Five things to do at the new "Animation" show at the New York Hall of Science
Serious cartoon lovers will revel in this up-close look at the tricks of the animation trade.
Mon Apr 2 2012
Saturday-morning cartoon fanatics are in luck. Thanks to the New York Hall of Science's newest exhibit, the Cartoon Network--sponsored they can now delve into animation's complexity and variety. The kid-friendly spectacle reveals every production aspect, method and use of animation through colorful, interactive stations—nearly all of which are accompanied by the famous characters of Cartoon Network and Hanna-Barbera. They're also rife with opportunities for parent-child cooperation, so parents won't feel like they're just tagging along. Here are five great things to do there.
Create your own scene
With a little patience and creativity, you can help your kid design an original animated scene made out of plastic colorful shapes against a black board in the Stop Motion station. It's the same technique used in the Wallace and Gromit series and in the feature film Chicken Run—create a pattern, take a photo, move the shapes just a tiny bit and take another photo, and so on. When kids are done, they simply press "play" and see how their work transforms into a smooth movement. Afterward, move on to the Computer Animation station, where children, with the help of the characters from Dexter's Lab, explore the similarities and differences of movement creation and scene building.
Experiment with live-action animation
As kids discover in the two "full-body" exhibits—by far the most popular with the younger set when we visited—animation is not used just for cartoons; it can also bring special effects to live video. In the Bullet Effect exhibit, a series of cameras record a child's image in quick succession as she poses in front of a circular screen. On the monitor, she and other passers-by can see how, just like in the famous bullet scene in The Matrix, a 3-D effect is created that seems to defy both time and space. In the Planned Action experience kids can experiment with pixilation, a technique in which they make a different pose for every camera shot, creating the illusion of broken movements and sharp shifts, as if they were an animated stop-motion figure. They'll see themselves doing the impossible, such as going from one end of the stage to the other without actually moving, or suspended in mid-air one moment and disappearing the next.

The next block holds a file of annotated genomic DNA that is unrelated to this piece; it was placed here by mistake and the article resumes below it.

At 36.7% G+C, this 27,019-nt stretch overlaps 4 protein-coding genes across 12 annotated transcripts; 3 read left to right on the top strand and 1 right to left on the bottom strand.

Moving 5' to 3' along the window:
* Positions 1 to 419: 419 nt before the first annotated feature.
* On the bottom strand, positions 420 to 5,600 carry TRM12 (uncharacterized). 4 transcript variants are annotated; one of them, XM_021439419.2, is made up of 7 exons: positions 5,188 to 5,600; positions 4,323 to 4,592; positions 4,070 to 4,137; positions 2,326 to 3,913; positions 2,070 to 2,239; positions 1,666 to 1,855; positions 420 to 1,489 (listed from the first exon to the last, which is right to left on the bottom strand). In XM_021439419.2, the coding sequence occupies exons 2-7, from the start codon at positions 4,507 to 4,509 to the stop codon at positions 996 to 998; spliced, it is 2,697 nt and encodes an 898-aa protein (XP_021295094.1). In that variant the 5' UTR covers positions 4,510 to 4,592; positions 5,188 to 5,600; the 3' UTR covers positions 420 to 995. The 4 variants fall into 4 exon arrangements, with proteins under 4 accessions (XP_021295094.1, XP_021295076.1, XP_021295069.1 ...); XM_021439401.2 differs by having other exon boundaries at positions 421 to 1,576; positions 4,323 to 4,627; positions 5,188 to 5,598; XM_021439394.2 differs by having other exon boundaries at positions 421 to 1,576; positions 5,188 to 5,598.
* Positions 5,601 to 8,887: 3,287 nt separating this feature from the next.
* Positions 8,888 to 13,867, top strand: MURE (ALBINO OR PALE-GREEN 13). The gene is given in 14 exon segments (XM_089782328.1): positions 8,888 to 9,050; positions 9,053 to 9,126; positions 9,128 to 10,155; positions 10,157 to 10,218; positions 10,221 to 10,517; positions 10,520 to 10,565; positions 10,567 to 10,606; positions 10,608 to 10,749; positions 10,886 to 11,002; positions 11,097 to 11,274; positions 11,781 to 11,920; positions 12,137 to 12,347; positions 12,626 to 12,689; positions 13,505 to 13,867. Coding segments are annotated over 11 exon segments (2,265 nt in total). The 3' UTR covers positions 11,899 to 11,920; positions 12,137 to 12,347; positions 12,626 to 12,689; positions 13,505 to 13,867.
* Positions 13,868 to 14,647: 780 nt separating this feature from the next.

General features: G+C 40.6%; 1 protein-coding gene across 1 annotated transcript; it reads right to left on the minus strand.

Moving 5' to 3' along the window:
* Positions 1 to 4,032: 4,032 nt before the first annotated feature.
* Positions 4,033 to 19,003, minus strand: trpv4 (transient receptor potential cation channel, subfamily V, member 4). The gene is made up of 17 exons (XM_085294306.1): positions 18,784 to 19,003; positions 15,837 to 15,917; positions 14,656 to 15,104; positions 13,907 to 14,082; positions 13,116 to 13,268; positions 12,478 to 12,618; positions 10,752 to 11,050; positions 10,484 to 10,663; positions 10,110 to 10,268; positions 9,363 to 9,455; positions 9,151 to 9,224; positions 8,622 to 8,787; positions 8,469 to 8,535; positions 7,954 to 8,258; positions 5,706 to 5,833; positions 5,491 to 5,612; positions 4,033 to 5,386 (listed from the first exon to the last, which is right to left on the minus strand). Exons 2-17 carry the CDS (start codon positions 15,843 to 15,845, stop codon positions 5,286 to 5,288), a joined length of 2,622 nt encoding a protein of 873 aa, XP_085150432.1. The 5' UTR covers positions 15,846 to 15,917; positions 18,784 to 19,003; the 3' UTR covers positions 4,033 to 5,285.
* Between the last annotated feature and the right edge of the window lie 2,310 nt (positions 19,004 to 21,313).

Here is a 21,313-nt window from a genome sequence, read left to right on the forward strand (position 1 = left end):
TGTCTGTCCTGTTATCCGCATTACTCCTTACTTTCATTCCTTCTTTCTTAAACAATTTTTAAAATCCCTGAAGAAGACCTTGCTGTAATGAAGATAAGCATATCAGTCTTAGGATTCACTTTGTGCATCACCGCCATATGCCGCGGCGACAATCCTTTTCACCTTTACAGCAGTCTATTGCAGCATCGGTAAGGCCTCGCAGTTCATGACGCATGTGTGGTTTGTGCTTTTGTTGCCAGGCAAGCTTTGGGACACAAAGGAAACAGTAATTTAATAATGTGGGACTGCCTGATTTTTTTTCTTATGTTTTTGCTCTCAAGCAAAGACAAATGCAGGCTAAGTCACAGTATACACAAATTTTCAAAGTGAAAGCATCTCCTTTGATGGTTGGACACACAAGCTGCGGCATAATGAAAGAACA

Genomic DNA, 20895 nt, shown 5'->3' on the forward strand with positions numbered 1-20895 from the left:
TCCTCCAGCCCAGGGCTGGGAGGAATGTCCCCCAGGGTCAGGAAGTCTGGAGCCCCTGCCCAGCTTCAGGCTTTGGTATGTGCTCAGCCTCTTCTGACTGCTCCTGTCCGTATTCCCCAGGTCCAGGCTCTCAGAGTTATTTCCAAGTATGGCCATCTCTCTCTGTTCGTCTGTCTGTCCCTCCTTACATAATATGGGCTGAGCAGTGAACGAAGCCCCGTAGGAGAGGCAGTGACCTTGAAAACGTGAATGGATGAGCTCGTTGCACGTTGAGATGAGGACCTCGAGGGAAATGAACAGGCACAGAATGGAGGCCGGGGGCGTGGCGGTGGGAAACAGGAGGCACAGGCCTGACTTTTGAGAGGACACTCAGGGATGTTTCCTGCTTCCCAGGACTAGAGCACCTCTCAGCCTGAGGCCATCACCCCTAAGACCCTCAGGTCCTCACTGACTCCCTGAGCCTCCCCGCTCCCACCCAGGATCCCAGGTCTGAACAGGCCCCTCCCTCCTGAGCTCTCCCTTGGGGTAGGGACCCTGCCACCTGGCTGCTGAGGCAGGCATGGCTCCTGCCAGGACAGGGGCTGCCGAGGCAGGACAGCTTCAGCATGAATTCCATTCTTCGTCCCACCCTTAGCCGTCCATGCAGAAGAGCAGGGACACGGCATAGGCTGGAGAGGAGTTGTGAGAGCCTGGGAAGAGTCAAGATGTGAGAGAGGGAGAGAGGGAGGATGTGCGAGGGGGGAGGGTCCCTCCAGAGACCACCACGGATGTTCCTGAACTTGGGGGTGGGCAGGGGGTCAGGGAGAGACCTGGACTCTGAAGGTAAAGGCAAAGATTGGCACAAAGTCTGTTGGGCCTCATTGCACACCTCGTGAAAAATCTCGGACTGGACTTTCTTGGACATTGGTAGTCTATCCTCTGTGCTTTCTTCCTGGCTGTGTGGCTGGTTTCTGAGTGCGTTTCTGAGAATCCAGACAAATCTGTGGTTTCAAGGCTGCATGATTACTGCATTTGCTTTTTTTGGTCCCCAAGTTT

Be a Foley artist
What does a eureka moment sound like? How does one create the sounds of thunder when the sky is clear? Your family can grapple with such questions in the Foley Artist room, where you'll find a table lined with everyday objects, such as electric toothbrushes, cellophane paper and a xylophone, that with a little creativity can sound like a fly buzzing by or a newspaper crumbling. After a short demonstration, kids can try to re-create the sound effects for the scene onscreen (be prepared to help out, as it's hard to time it right alone).
Learn the nuts and bolts
The process of producing a cartoon is dissected throughout the exhibit at various stations that invite experimentation. At one, cartoonists-in-training watch a short instructional film by a top Cartoon Network artist, then try to draw a character of their own using nothing but paper, pencils and a little bit of math. At others, youngers learn how storyboards present a narrative, explore what's involved in the nuanced task of lip-syncing their characters with the sentences they utter, and toy around with the dubbing process itself.
After all the hands-on action, take a seat in the intimate mini-theater, where clips from various cartoons are screened. The colorful space is comfortable and cozy, and makes for a good resting spot. If the theater is too crowded, or the kids just want to shut off for a bit before moving on to the next learning experience, make use of small stations equipped with a TV screen showing classic clips from the pantheon of Hanna Barbera, like Scooby Doo and The Flintstones.
is on view at the New York Hall of Science through September 2.